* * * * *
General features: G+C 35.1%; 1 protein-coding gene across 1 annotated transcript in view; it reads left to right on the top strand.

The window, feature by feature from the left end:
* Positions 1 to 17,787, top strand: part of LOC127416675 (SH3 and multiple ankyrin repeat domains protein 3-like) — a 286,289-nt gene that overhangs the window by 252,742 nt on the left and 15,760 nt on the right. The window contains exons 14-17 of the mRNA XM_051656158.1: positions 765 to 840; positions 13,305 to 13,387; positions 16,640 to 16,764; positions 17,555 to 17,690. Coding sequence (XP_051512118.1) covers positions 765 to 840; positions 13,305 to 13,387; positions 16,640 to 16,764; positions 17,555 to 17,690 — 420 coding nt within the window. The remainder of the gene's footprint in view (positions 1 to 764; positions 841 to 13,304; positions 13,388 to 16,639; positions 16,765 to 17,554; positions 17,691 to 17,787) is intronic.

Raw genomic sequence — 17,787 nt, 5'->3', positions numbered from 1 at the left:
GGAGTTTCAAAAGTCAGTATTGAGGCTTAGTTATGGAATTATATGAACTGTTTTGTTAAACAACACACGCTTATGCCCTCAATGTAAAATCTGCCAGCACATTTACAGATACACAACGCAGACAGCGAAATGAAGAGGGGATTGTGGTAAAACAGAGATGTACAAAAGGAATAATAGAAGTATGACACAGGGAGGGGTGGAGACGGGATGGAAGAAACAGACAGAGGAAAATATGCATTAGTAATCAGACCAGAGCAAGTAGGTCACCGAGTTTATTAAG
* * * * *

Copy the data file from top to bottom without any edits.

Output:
General features: G+C 35.1%; 1 protein-coding gene across 1 annotated transcript in view; it reads left to right on the top strand.

The window, feature by feature from the left end:
* Positions 1 to 17,787, top strand: part of LOC127416675 (SH3 and multiple ankyrin repeat domains protein 3-like) — a 286,289-nt gene that overhangs the window by 252,742 nt on the left and 15,760 nt on the right. The window contains exons 14-17 of the mRNA XM_051656158.1: positions 765 to 840; positions 13,305 to 13,387; positions 16,640 to 16,764; positions 17,555 to 17,690. Coding sequence (XP_051512118.1) covers positions 765 to 840; positions 13,305 to 13,387; positions 16,640 to 16,764; positions 17,555 to 17,690 — 420 coding nt within the window. The remainder of the gene's footprint in view (positions 1 to 764; positions 841 to 13,304; positions 13,388 to 16,639; positions 16,765 to 17,554; positions 17,691 to 17,787) is intronic.

Raw genomic sequence — 17,787 nt, 5'->3', positions numbered from 1 at the left:
GGAGTTTCAAAAGTCAGTATTGAGGCTTAGTTATGGAATTATATGAACTGTTTTGTTAAACAACACACGCTTATGCCCTCAATGTAAAATCTGCCAGCACATTTACAGATACACAACGCAGACAGCGAAATGAAGAGGGGATTGTGGTAAAACAGAGATGTACAAAAGGAATAATAGAAGTATGACACAGGGAGGGGTGGAGACGGGATGGAAGAAACAGACAGAGGAAAATATGCATTAGTAATCAGACCAGAGCAAGTAGGTCACCGAGTTTATTAAG